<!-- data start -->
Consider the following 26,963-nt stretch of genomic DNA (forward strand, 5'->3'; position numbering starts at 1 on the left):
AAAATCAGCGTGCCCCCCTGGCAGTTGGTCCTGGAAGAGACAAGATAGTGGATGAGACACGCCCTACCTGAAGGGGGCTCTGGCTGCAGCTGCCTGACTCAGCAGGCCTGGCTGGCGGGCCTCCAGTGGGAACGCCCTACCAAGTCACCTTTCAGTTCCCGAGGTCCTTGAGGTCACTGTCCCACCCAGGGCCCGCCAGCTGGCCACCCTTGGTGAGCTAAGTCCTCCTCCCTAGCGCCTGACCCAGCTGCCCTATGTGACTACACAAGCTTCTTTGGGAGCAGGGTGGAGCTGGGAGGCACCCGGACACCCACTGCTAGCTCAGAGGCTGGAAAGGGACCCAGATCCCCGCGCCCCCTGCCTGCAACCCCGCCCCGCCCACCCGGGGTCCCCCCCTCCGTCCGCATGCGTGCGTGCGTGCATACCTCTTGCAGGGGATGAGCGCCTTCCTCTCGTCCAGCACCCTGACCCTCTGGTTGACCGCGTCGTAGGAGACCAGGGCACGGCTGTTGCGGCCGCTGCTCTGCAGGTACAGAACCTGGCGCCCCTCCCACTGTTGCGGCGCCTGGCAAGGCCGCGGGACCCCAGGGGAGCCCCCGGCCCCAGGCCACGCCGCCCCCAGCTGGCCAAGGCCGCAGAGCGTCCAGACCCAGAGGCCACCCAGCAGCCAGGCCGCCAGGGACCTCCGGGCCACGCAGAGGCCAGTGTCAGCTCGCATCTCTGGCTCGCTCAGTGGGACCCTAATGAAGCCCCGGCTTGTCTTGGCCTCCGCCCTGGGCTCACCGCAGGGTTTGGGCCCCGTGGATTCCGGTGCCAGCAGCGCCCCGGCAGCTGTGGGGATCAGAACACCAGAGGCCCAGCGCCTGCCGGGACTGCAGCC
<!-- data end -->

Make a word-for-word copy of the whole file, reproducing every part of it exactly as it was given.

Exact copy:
Consider the following 26,963-nt stretch of genomic DNA (forward strand, 5'->3'; position numbering starts at 1 on the left):
AAAATCAGCGTGCCCCCCTGGCAGTTGGTCCTGGAAGAGACAAGATAGTGGATGAGACACGCCCTACCTGAAGGGGGCTCTGGCTGCAGCTGCCTGACTCAGCAGGCCTGGCTGGCGGGCCTCCAGTGGGAACGCCCTACCAAGTCACCTTTCAGTTCCCGAGGTCCTTGAGGTCACTGTCCCACCCAGGGCCCGCCAGCTGGCCACCCTTGGTGAGCTAAGTCCTCCTCCCTAGCGCCTGACCCAGCTGCCCTATGTGACTACACAAGCTTCTTTGGGAGCAGGGTGGAGCTGGGAGGCACCCGGACACCCACTGCTAGCTCAGAGGCTGGAAAGGGACCCAGATCCCCGCGCCCCCTGCCTGCAACCCCGCCCCGCCCACCCGGGGTCCCCCCCTCCGTCCGCATGCGTGCGTGCGTGCATACCTCTTGCAGGGGATGAGCGCCTTCCTCTCGTCCAGCACCCTGACCCTCTGGTTGACCGCGTCGTAGGAGACCAGGGCACGGCTGTTGCGGCCGCTGCTCTGCAGGTACAGAACCTGGCGCCCCTCCCACTGTTGCGGCGCCTGGCAAGGCCGCGGGACCCCAGGGGAGCCCCCGGCCCCAGGCCACGCCGCCCCCAGCTGGCCAAGGCCGCAGAGCGTCCAGACCCAGAGGCCACCCAGCAGCCAGGCCGCCAGGGACCTCCGGGCCACGCAGAGGCCAGTGTCAGCTCGCATCTCTGGCTCGCTCAGTGGGACCCTAATGAAGCCCCGGCTTGTCTTGGCCTCCGCCCTGGGCTCACCGCAGGGTTTGGGCCCCGTGGATTCCGGTGCCAGCAGCGCCCCGGCAGCTGTGGGGATCAGAACACCAGAGGCCCAGCGCCTGCCGGGACTGCAGCC